Saturday, January 22, 2011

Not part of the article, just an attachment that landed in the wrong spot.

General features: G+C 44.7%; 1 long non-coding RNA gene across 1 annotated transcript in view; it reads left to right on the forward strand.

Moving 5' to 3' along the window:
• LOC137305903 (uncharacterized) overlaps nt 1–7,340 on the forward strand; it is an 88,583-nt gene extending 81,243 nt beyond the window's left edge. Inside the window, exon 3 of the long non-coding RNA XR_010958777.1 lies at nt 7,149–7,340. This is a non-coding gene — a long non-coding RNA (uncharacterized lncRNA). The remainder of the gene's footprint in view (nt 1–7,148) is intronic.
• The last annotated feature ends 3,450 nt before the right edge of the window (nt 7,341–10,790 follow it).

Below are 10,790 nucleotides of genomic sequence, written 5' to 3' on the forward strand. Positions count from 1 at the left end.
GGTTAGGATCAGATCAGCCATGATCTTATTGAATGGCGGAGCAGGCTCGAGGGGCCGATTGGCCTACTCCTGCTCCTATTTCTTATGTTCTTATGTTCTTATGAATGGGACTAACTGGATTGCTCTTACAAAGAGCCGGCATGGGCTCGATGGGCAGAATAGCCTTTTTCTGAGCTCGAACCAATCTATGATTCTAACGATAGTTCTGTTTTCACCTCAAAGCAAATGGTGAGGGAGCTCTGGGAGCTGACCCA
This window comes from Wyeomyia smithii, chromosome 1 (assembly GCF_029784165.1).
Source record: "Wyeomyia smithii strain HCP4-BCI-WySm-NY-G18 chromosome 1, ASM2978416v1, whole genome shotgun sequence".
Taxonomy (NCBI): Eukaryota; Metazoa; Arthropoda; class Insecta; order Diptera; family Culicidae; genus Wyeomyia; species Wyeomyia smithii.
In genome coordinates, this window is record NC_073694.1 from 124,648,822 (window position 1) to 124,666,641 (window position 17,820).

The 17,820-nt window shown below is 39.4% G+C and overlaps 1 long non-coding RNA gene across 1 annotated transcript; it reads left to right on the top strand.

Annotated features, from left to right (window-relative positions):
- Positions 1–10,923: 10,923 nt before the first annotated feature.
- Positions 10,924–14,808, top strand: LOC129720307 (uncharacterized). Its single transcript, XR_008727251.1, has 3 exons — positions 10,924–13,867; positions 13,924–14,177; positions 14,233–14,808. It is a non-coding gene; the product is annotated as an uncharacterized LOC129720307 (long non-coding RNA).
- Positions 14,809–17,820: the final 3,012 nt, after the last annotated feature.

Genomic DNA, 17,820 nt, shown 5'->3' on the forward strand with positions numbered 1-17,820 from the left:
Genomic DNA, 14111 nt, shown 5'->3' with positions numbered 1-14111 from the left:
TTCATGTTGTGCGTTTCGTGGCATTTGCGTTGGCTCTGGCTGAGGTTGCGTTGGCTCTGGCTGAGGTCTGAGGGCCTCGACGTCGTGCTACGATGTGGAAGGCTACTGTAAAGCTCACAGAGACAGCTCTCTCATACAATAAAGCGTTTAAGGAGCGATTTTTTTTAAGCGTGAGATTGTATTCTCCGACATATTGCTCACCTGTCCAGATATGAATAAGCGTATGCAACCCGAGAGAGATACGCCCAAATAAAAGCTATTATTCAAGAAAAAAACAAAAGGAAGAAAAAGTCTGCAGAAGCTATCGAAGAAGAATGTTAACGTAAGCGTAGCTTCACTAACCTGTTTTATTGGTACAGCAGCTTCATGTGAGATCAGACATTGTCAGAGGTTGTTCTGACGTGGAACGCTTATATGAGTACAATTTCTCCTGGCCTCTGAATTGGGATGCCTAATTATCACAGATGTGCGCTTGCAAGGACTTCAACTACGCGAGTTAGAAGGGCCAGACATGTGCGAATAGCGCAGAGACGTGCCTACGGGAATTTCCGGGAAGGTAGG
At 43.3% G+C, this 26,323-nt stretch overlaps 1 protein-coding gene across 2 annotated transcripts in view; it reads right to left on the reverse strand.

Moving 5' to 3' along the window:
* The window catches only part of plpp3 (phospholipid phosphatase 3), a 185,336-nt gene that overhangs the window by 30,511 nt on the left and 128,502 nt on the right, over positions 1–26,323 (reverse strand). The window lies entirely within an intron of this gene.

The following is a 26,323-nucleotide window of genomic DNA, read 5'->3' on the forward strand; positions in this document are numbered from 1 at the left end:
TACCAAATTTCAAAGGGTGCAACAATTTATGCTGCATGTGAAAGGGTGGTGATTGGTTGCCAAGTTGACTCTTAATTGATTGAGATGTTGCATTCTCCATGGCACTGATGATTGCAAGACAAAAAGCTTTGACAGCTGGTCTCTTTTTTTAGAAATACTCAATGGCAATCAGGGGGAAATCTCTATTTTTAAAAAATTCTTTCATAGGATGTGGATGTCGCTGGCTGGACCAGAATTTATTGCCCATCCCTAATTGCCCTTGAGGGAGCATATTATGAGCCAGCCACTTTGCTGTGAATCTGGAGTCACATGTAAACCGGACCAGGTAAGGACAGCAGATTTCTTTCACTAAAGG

Kid Garden (.com) has an interesting take on the role of movement in learning the sound "side" of learning how to read: "We practice Kinesthetic Phonics by flashing letter cards to students. They respond with the action/sound, standing for vowels and sitting for consonants. This emphasizes the vowels' sounds." That use of movement, not even remotely connected to the form of the language but employed simply to add salience or attention to a form (in this case a letter-sound correspondence), is not all that different from much of what goes on in pronunciation instruction today with movement, e.g. clapping hands on stressed syllables or stretching a rubber band on lengthened vowels. HIPoeces work assumes some isomorphism between the sound process and the haptic "action" that anchors it. (For example, moving upper torso in a nodding gesture on key stressed words very much like a native speaker will move in conversation.) I must admit that I do kind of like the idea of "sitting on" consonants (a la Lessac) . . . and, I suppose that at least metaphorically we do "stand" for the central importance of vowels!!!